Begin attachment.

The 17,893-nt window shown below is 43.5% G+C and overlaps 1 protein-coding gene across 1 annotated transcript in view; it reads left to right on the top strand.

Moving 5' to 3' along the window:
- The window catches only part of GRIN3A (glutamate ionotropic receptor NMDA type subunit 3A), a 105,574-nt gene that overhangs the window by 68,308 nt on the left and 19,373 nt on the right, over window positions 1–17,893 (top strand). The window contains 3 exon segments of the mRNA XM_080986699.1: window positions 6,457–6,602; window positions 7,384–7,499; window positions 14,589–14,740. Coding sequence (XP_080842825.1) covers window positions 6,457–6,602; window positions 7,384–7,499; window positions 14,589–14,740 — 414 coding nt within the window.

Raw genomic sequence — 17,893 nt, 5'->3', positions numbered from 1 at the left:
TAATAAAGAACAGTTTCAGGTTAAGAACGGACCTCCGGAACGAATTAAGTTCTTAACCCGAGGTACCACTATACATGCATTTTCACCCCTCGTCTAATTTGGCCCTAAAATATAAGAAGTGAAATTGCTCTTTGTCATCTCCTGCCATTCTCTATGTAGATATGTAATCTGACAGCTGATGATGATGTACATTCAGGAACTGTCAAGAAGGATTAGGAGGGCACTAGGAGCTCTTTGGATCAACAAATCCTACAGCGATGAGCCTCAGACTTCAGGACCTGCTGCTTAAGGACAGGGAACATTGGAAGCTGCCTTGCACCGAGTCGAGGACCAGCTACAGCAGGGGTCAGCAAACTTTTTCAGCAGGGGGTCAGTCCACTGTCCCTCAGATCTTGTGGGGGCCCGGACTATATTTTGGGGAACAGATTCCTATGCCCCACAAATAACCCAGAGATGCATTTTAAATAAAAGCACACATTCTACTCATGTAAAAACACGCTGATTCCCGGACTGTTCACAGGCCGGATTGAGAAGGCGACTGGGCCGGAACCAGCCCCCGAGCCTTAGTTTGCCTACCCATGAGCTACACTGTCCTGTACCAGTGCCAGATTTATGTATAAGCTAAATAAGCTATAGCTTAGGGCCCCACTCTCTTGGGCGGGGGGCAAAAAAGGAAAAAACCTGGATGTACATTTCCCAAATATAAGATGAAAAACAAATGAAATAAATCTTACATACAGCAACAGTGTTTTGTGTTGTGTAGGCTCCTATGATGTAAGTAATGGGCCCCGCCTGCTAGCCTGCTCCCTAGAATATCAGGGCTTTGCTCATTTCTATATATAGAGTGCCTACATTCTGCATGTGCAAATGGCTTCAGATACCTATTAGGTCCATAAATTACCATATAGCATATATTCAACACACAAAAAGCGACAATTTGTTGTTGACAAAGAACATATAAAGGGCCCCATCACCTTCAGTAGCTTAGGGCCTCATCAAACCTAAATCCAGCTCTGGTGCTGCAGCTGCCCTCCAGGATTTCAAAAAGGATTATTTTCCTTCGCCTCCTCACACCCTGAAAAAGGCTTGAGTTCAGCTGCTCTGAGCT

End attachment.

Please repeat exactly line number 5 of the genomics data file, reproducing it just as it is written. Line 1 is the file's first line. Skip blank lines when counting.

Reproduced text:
TAATAAAGAACAGTTTCAGGTTAAGAACGGACCTCCGGAACGAATTAAGTTCTTAACCCGAGGTACCACTATACATGCATTTTCACCCCTCGTCTAATTTGGCCCTAAAATATAAGAAGTGAAATTGCTCTTTGTCATCTCCTGCCATTCTCTATGTAGATATGTAATCTGACAGCTGATGATGATGTACATTCAGGAACTGTCAAGAAGGATTAGGAGGGCACTAGGAGCTCTTTGGATCAACAAATCCTACAGCGATGAGCCTCAGACTTCAGGACCTGCTGCTTAAGGACAGGGAACATTGGAAGCTGCCTTGCACCGAGTCGAGGACCAGCTACAGCAGGGGTCAGCAAACTTTTTCAGCAGGGGGTCAGTCCACTGTCCCTCAGATCTTGTGGGGGCCCGGACTATATTTTGGGGAACAGATTCCTATGCCCCACAAATAACCCAGAGATGCATTTTAAATAAAAGCACACATTCTACTCATGTAAAAACACGCTGATTCCCGGACTGTTCACAGGCCGGATTGAGAAGGCGACTGGGCCGGAACCAGCCCCCGAGCCTTAGTTTGCCTACCCATGAGCTACACTGTCCTGTACCAGTGCCAGATTTATGTATAAGCTAAATAAGCTATAGCTTAGGGCCCCACTCTCTTGGGCGGGGGGCAAAAAAGGAAAAAACCTGGATGTACATTTCCCAAATATAAGATGAAAAACAAATGAAATAAATCTTACATACAGCAACAGTGTTTTGTGTTGTGTAGGCTCCTATGATGTAAGTAATGGGCCCCGCCTGCTAGCCTGCTCCCTAGAATATCAGGGCTTTGCTCATTTCTATATATAGAGTGCCTACATTCTGCATGTGCAAATGGCTTCAGATACCTATTAGGTCCATAAATTACCATATAGCATATATTCAACACACAAAAAGCGACAATTTGTTGTTGACAAAGAACATATAAAGGGCCCCATCACCTTCAGTAGCTTAGGGCCTCATCAAACCTAAATCCAGCTCTGGTGCTGCAGCTGCCCTCCAGGATTTCAAAAAGGATTATTTTCCTTCGCCTCCTCACACCCTGAAAAAGGCTTGAGTTCAGCTGCTCTGAGCT